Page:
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Comment: Doesn't "slay" trolls entirely (Score 3, Insightful) 130

by stevejf (#42912023) Attached to: EFF Proposes a Working Code Requirement For Software Patents
This doesn't necessarily do away with patent assertion entities (trolls). Many PAEs are not actually the original inventors/assignees of the patents, but rather buy them later on and begin filing infringement lawsuits. This requirement would, however, reduce the number of startups-turned-trolls who filed and were granted patents but never followed through with development. It also might make the provisional application system more useful, allowing start-ups to file provisionals to establish priority, but also requiring them to develop a working prototype before granting a utility patent.

Comment: Vitamin D (Score 1) 131

by stevejf (#42807041) Attached to: Ask Slashdot: Open-Source Forensic Surveillance Analysis Software?
I use vitamin D software to monitor the webcams in my apartment. It does a pretty good job detecting whether something is a person or not, and you can configure it to send you an email when it detects something. It also only records video surrounding an event. The starter version is free and has some restrictions in terms of total cameras, but its not that expensive overall. Presumably a place that has a "restricted zone" has a security budget more than $0.

Comment: Re:Not that anyone checked but.. (Score 1) 347

by stevejf (#42785957) Attached to: Ask Slashdot: What To Do About Patent Trolls Seeking Wi-fi License Fees?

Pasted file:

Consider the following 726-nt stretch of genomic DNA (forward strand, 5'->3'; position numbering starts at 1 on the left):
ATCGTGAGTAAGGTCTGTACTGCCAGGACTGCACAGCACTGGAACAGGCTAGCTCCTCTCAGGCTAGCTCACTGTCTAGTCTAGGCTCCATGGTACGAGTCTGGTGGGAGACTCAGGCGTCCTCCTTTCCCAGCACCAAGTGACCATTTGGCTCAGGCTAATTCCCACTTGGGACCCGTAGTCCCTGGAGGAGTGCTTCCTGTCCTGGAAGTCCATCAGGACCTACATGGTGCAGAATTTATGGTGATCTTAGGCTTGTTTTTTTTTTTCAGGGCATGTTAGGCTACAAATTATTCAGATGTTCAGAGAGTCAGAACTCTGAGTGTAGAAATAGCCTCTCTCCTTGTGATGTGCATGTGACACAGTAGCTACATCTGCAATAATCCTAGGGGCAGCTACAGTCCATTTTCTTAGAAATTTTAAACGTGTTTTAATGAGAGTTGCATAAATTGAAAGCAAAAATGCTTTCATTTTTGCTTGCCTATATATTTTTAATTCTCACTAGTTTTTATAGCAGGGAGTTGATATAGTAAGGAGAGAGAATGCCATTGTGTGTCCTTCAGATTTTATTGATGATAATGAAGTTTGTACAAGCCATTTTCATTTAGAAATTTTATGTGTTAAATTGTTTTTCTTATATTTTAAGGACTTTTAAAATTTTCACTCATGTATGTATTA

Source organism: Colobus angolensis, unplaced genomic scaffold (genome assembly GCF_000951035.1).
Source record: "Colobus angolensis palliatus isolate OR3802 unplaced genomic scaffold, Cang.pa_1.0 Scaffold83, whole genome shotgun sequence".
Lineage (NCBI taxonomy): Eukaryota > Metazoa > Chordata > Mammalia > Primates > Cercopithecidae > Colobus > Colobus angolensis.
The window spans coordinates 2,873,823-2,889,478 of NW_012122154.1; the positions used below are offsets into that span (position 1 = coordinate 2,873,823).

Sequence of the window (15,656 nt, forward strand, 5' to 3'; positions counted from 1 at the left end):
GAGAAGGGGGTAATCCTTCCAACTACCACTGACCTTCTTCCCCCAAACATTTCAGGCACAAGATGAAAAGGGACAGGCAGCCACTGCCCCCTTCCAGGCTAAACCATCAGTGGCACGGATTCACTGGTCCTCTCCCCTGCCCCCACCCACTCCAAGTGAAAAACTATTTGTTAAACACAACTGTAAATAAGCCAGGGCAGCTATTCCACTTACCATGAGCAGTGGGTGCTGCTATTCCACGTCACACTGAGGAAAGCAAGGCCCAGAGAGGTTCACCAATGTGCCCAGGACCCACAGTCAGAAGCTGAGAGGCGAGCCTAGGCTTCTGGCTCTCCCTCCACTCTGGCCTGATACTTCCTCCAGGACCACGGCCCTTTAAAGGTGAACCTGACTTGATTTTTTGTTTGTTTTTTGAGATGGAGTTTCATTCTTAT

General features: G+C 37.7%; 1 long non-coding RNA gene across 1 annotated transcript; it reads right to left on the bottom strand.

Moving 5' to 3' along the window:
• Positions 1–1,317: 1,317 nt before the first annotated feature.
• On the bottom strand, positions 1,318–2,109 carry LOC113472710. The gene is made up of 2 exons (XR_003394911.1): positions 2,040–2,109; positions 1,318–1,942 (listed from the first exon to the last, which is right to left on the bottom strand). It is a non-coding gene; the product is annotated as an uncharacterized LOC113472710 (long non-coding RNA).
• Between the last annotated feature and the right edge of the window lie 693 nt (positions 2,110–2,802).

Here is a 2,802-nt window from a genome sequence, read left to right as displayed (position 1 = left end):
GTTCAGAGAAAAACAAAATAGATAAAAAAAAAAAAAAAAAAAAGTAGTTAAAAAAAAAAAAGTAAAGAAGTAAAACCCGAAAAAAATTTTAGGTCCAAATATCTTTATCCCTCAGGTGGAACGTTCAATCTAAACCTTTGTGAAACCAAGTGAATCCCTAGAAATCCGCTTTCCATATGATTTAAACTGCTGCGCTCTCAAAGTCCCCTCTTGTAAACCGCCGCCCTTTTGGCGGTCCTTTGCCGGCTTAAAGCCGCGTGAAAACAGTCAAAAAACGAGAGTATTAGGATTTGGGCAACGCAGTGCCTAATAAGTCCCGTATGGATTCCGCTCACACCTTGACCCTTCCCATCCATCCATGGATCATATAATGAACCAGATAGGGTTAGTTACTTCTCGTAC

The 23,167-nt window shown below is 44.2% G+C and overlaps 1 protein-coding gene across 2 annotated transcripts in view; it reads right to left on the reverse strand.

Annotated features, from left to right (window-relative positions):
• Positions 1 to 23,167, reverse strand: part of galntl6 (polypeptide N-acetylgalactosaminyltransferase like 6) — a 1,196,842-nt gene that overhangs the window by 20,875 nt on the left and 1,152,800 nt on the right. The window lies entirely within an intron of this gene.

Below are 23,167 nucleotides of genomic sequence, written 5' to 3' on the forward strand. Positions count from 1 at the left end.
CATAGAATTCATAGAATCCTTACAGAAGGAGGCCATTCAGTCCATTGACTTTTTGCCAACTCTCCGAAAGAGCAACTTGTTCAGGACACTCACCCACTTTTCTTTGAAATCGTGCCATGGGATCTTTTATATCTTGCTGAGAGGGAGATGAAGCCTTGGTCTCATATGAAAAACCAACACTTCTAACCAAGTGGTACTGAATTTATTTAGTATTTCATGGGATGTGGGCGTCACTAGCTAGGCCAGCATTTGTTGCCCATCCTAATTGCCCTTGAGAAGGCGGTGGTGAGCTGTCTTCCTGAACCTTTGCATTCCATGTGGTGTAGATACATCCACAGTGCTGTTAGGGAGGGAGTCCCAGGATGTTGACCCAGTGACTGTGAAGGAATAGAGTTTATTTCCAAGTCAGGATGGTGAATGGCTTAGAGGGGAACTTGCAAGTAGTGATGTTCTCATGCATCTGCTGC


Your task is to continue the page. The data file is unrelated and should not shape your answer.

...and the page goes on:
It isn't owned by AT&T, though it was the original assignee. As you can see here, its changed hands a number of times: Most recently (5/2012) the patent was assigned to "Clearview Innovations" Its info is listed here:,%20LLC It's possible that there was some unrecorded assignment after that, but based on available information from USPTO, Clearview is the current owner.

Comment: Re:Face saving (Score 1) 111

by stevejf (#42765223) Attached to: Judge Koh Rules: Samsung Did Not Willfully Infringe
This is just wrong. I work with individual inventors all the time in order to help them sell or license their portfolios. Regardless of how the buyers or licensees plan on using the invention, at the end of the day the inventor has money in his or her pocket, and many use the funds to continue working on new projects. They have no doubt reaped the benefits of their patents, without litigation.

Comment: Re:Isn't a door latch prior art? (Score 1) 211

by stevejf (#42754819) Attached to: Micron Lands Broad "Slide To Unlock" Patent
This isn't a submarine patent. It's a continuation claiming the 2000 priority of its parent, US 6,766,456. A submarine patent is a patent that, for some reason or another, takes a very long time from application filing to issuance, hence "popping up" like a submarine. This patent actually made it through the USPTO in under a year.

"Now this is a totally brain damaged algorithm. Gag me with a smurfette." -- P. Buhr, Computer Science 354